• Oxides: Chemical compounds which comprise of one oxygen particle called oxides.

Analytical chemistry

Analytical chemistry is the part of science that includes the division, identifiable proof, and the evaluation of matter. It includes the utilization of old-style strategies alongside current techniques including the utilization of logical instruments. Analytical chemistry includes the accompanying techniques:

  • The interaction of partition detaches the necessary compound species which is to be broke down from a combination.
  • The recognition of the analyte substance is accomplished through the technique for subjective analysis.
  • The concentration of the analyte in a given mixture can be resolved with the technique for quantitative analysis.


The biochemistry concept incorporates wide spaces of sub-atomic science just as cell science. It applies to particles that make up the construction of organs and cells which are the sub-atomic life structures. It portrays carbon compounds and the responses they go through in living beings. It additionally portrays sub-atomic physiology, which are the elements of particles in doing the necessities of the cells and organs. It manages the investigation of the construction and elements of the biomolecule like sugars, proteins, acids, lipids. Subsequently, it is likewise called molecular science.

Context and Applications

This topic is important for both undergraduate and postgraduate courses, particularly for Bachelors of Chemistry and Biochemistry.

Practice Problems

Question 1: The branch of chemistry which deals with carbon and its reaction is?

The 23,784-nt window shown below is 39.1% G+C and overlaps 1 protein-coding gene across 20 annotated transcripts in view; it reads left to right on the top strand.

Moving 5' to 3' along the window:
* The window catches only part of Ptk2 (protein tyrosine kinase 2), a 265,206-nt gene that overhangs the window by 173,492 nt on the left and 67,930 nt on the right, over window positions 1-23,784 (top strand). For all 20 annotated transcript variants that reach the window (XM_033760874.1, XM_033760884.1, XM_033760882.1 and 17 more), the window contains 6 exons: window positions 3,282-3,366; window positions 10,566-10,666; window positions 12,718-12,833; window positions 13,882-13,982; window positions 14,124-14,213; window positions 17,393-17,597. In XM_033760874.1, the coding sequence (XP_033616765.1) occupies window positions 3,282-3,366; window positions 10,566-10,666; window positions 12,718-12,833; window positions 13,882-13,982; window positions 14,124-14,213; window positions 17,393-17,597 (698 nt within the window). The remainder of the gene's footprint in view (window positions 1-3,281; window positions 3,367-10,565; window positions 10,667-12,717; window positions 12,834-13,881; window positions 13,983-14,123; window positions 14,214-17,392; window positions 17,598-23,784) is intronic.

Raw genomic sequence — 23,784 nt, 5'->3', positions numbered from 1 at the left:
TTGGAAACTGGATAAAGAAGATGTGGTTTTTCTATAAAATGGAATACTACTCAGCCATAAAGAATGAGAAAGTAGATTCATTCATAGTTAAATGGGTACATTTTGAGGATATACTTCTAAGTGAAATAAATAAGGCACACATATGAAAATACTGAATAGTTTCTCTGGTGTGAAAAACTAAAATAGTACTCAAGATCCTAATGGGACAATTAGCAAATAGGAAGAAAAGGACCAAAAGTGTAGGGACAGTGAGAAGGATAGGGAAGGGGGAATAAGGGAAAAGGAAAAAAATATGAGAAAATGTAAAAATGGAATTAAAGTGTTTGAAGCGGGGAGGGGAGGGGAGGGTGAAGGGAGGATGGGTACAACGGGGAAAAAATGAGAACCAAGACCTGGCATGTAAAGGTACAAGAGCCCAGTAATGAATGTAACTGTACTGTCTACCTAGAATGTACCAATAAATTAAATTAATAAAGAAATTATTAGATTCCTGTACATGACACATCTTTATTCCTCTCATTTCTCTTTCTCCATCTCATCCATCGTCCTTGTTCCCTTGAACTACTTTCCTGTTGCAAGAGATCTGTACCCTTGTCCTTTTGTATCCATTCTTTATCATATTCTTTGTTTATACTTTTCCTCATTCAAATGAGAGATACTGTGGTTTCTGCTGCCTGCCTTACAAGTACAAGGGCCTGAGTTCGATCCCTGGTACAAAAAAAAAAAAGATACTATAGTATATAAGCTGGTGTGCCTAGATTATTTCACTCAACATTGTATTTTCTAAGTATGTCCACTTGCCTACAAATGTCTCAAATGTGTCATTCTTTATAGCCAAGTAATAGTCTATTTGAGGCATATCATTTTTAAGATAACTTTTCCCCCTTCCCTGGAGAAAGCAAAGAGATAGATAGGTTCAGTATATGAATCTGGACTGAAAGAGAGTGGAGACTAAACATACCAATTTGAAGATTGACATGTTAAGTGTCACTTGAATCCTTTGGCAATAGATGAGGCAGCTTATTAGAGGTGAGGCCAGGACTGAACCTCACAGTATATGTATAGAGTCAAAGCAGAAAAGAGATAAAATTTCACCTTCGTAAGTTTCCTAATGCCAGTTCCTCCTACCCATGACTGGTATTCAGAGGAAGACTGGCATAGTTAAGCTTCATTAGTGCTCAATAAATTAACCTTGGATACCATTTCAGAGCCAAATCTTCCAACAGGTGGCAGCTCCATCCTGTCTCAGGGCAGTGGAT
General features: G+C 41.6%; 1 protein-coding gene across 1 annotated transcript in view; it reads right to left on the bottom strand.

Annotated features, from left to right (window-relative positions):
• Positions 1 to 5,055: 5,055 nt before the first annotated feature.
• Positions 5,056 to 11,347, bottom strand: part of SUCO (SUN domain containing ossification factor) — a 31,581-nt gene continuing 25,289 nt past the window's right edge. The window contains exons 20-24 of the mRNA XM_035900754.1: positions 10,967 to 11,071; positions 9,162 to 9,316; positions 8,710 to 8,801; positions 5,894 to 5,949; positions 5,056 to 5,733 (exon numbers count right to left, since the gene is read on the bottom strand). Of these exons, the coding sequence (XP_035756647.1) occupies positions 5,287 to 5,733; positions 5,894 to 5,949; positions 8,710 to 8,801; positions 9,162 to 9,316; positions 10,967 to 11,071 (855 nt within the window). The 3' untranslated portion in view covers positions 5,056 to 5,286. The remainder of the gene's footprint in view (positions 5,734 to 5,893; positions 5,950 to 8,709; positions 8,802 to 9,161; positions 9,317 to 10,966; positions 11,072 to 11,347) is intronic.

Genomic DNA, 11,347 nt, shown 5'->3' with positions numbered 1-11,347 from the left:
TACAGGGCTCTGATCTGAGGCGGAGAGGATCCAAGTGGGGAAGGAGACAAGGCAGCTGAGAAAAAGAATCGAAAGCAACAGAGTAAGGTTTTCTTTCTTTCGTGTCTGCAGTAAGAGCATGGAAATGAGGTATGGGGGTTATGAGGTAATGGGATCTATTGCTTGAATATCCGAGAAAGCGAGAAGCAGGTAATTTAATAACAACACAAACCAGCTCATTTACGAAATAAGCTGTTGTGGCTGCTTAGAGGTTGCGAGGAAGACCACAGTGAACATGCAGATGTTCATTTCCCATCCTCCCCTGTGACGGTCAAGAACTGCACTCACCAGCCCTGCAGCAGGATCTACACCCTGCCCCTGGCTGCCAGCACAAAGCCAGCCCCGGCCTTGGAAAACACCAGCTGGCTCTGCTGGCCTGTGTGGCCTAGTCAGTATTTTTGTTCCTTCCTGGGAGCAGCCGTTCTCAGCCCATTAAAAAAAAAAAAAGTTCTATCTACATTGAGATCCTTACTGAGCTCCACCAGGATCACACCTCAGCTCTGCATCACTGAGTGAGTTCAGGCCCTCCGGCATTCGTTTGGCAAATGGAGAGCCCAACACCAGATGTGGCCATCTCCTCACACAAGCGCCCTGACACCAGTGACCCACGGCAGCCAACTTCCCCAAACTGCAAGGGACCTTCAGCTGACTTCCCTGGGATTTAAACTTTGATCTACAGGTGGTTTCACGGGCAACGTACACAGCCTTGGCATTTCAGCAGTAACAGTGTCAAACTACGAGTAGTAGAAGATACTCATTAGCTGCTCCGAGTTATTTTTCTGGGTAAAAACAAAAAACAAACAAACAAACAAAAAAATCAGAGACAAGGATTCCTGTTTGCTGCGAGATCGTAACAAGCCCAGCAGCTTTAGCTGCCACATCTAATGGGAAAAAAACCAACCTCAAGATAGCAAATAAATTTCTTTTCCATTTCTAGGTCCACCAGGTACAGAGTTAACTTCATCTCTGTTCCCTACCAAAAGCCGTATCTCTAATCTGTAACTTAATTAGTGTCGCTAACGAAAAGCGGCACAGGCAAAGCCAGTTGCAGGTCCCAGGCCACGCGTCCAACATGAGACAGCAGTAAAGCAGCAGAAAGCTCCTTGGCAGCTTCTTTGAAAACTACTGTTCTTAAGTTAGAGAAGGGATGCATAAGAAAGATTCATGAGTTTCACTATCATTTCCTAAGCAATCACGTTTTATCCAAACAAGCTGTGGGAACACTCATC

A) Organic chemistry

B) Inorganic chemistry

C) Analytical chemistry

D) Biochemistry

Answer: Option (A) is correct.

Explanation: Organic chemistry is the investigation of the science of carbon compounds.

Question 2: Which among the following is a noble gas?
[A] Nitrogen
[B] Hydrogen
[C] Oxygen
[D] Helium
Answer: Option (D) is correct.
Explanation: The noble gases are the chemical elements in group 18 of the periodic table. This group contains helium, neon, argon, krypton, xenon, and radon.

Question 3: Which of the following elements are liquid at or near room temperature?

  1. Cesium
  2. Mercury
  3. Gallium
  4. Francium

Select the correct option from the codes given below:

[A] 1 & 2 Only
[B] 1, 2 & 3 Only
[C] 2 & 3 Only
[D] 1, 2, 3 & 4

Answer: Option (D) is correct.
Explanation: Four metals that are liquid at or near room temperature are: mercury, cesium, gallium, and francium.

Question 4: How many groups of p–block elements are there in the periodic table?
[A] 4
[B] 6
[C] 8
[D] 3
Answer: B [6]
Explanation: There are six groups of p–block elements in the periodic table numbering from 13 to 18.

Question 5: Which of the following represents the general formula for alkanes?
[A] CnH2n
[B] CnH2n-2
[C] CnH2n+2
[D] CnHn
Answer: Option (C) is correct
Explanation: Alkanes are saturated open-chain hydrocarbons containing carbon-carbon single bond